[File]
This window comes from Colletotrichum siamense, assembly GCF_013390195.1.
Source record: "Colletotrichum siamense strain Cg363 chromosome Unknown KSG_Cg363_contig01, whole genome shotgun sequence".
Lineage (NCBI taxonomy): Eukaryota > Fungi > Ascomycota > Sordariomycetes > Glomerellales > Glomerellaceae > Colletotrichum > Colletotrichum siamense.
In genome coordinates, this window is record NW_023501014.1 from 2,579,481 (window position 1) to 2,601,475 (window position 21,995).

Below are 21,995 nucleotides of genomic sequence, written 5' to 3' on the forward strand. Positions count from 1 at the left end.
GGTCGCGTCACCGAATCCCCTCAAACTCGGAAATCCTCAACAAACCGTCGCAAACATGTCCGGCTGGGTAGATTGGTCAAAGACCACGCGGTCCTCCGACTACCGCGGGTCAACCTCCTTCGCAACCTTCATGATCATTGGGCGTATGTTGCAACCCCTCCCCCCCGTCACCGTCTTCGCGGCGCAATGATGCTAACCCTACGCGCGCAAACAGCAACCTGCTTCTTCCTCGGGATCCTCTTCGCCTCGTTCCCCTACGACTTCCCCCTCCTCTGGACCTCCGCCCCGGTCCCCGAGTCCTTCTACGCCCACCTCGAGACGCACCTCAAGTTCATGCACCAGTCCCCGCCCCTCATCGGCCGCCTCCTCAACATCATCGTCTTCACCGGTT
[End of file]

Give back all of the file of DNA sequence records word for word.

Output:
This window comes from Colletotrichum siamense, assembly GCF_013390195.1.
Source record: "Colletotrichum siamense strain Cg363 chromosome Unknown KSG_Cg363_contig01, whole genome shotgun sequence".
Lineage (NCBI taxonomy): Eukaryota > Fungi > Ascomycota > Sordariomycetes > Glomerellales > Glomerellaceae > Colletotrichum > Colletotrichum siamense.
In genome coordinates, this window is record NW_023501014.1 from 2,579,481 (window position 1) to 2,601,475 (window position 21,995).

Below are 21,995 nucleotides of genomic sequence, written 5' to 3' on the forward strand. Positions count from 1 at the left end.
GGTCGCGTCACCGAATCCCCTCAAACTCGGAAATCCTCAACAAACCGTCGCAAACATGTCCGGCTGGGTAGATTGGTCAAAGACCACGCGGTCCTCCGACTACCGCGGGTCAACCTCCTTCGCAACCTTCATGATCATTGGGCGTATGTTGCAACCCCTCCCCCCCGTCACCGTCTTCGCGGCGCAATGATGCTAACCCTACGCGCGCAAACAGCAACCTGCTTCTTCCTCGGGATCCTCTTCGCCTCGTTCCCCTACGACTTCCCCCTCCTCTGGACCTCCGCCCCGGTCCCCGAGTCCTTCTACGCCCACCTCGAGACGCACCTCAAGTTCATGCACCAGTCCCCGCCCCTCATCGGCCGCCTCCTCAACATCATCGTCTTCACCGGTT